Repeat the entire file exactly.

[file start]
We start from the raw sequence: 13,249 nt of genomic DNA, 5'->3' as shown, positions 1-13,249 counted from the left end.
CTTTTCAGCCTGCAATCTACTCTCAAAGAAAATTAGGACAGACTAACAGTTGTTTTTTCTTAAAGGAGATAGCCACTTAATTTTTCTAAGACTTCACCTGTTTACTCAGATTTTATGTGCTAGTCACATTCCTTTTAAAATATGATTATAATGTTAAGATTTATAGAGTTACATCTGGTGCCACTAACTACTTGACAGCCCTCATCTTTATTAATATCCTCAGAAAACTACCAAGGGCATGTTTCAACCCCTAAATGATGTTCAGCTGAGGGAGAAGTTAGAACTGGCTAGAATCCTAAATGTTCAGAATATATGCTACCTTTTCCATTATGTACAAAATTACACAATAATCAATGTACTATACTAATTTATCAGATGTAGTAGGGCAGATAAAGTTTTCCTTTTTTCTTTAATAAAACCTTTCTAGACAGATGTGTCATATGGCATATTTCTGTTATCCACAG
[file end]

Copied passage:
We start from the raw sequence: 13,249 nt of genomic DNA, 5'->3' as shown, positions 1-13,249 counted from the left end.
CTTTTCAGCCTGCAATCTACTCTCAAAGAAAATTAGGACAGACTAACAGTTGTTTTTTCTTAAAGGAGATAGCCACTTAATTTTTCTAAGACTTCACCTGTTTACTCAGATTTTATGTGCTAGTCACATTCCTTTTAAAATATGATTATAATGTTAAGATTTATAGAGTTACATCTGGTGCCACTAACTACTTGACAGCCCTCATCTTTATTAATATCCTCAGAAAACTACCAAGGGCATGTTTCAACCCCTAAATGATGTTCAGCTGAGGGAGAAGTTAGAACTGGCTAGAATCCTAAATGTTCAGAATATATGCTACCTTTTCCATTATGTACAAAATTACACAATAATCAATGTACTATACTAATTTATCAGATGTAGTAGGGCAGATAAAGTTTTCCTTTTTTCTTTAATAAAACCTTTCTAGACAGATGTGTCATATGGCATATTTCTGTTATCCACAG